What would a national emergency declaration by Trump do?

WASHINGTON – President Donald Trump announced Friday that he is making an emergency declaration to address the coronavirus pandemic. It’s not the first time a president has used such a declaration to deal with a public health crisis, but it is rare. 

Trump made the announcement days after the World Health Organization formally declared the coronavirus a pandemic. The global death toll surpassed 5,000 and confirmed cases in the U.S. crept past 1,200, according to Johns Hopkins.

It came as his administration has been under scrutiny for its handling of the virus, particularly the distribution of coronavirus tests.     

Specifics of Trump’s declaration – which was expected to be different than the emergency he declared last year to free up funding for his border wall – were not yet fully clear. A federal “emergency” can come in many different flavors.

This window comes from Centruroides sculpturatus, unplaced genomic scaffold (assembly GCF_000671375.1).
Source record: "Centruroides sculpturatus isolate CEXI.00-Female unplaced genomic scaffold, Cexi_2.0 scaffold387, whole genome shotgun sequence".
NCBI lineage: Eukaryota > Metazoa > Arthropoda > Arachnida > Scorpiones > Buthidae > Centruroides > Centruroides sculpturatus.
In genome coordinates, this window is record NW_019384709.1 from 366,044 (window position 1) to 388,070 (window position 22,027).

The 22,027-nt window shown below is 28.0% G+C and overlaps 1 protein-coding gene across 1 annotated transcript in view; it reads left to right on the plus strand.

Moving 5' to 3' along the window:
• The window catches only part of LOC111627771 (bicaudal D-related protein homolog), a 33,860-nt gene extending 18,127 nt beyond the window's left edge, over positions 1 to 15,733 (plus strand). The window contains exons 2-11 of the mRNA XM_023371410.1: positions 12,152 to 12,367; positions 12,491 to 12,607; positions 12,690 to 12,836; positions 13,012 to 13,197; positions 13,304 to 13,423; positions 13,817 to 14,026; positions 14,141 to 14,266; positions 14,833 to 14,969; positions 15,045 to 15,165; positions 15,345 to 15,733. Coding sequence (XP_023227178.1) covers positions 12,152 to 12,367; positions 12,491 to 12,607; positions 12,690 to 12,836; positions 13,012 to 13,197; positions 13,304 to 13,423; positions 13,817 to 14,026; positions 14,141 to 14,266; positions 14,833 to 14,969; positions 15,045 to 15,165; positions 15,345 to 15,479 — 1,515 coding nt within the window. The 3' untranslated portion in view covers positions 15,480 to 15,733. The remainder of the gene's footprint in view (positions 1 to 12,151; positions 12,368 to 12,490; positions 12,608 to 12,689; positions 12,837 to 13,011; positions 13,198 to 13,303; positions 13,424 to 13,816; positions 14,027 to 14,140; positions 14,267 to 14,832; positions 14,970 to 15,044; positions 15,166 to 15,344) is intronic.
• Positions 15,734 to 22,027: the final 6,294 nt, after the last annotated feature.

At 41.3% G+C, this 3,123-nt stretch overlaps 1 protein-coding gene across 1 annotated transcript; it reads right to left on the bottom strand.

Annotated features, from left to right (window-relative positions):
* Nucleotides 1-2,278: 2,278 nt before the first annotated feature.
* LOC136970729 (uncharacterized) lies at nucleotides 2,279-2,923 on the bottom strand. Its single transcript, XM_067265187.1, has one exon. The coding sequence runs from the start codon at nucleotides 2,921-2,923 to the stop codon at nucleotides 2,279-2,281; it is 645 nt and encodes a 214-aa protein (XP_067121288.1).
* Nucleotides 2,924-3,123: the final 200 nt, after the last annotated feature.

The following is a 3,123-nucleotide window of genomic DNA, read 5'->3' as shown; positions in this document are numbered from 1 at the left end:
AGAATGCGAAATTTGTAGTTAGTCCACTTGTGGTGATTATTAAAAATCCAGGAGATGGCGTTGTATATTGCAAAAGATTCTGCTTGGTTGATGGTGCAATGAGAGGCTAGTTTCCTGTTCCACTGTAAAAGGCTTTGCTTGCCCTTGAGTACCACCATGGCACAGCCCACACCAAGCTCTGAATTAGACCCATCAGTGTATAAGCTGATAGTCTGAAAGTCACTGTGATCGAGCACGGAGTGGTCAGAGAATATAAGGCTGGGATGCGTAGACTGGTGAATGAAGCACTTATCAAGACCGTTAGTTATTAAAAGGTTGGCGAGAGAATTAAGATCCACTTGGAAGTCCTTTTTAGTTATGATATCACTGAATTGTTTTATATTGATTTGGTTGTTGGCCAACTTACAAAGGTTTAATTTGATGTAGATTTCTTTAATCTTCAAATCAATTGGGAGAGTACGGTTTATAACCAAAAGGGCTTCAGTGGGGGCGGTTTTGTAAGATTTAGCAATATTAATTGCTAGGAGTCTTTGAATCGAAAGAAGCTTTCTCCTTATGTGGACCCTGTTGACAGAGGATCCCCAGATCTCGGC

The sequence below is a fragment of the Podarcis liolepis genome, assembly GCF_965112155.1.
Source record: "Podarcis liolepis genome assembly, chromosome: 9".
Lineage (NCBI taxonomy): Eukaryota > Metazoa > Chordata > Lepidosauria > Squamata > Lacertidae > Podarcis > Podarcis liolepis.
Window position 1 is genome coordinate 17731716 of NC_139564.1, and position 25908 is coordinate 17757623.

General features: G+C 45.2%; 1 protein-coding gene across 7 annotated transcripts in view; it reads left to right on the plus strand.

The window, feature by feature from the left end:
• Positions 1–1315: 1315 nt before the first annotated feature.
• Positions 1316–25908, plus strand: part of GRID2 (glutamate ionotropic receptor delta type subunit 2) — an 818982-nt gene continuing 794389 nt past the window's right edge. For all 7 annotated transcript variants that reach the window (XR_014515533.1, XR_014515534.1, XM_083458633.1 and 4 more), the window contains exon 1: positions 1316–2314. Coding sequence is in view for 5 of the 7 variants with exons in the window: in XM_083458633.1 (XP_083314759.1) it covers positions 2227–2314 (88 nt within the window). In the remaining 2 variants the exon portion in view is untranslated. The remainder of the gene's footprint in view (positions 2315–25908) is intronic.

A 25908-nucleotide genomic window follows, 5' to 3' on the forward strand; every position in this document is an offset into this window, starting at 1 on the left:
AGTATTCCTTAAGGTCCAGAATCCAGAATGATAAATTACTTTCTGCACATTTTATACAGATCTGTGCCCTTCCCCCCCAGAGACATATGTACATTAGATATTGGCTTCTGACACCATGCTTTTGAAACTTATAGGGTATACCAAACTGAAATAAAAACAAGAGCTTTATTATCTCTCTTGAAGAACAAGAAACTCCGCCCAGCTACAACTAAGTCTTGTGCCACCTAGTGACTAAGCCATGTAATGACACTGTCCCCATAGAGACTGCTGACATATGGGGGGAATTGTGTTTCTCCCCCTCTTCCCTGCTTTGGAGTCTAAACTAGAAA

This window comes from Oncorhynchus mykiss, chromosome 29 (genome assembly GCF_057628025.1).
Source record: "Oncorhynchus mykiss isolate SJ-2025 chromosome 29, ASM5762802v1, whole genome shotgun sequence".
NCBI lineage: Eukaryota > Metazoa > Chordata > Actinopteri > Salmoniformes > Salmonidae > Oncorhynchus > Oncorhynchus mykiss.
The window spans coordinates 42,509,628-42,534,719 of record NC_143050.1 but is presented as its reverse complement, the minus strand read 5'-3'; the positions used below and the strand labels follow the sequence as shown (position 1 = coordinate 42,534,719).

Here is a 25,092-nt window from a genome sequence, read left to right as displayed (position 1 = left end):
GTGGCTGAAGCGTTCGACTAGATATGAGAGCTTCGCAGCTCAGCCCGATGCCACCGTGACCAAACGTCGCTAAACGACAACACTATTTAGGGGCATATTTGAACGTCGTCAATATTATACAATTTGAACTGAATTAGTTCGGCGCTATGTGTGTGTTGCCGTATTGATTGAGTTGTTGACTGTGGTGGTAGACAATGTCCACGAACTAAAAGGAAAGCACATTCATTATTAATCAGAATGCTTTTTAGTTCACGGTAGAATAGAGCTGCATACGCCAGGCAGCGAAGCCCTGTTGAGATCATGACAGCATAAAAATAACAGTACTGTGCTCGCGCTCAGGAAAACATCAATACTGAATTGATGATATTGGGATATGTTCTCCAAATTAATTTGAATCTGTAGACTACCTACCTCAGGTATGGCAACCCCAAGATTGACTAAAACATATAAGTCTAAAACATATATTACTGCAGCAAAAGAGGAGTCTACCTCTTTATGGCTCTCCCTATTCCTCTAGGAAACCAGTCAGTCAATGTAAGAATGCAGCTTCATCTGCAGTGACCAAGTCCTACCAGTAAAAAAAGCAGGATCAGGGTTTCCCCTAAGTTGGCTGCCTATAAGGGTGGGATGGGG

Here are some details about a president’s emergency powers.  

Didn’t Trump already declare an emergency back in January? 

The Trump administration declared a “public health” emergency in late January. That designation, technically made by Health and Human Services Secretary Alex Azar, made it easier for states to redirect staff responding to the virus. The announcement was made in tandem with a quarantine order for U.S. citizens returning from hard-hit areas of China. 

What the White House announced now is more substantial.

Trump has been blasting his predecessor, President Barack Obama, for not declaring “an emergency” fast enough in response to the 2009 Swine flu outbreak. But Obama actually did declare a public health emergency early in that outbreak, when there were only 20 known cases in the U.S.   

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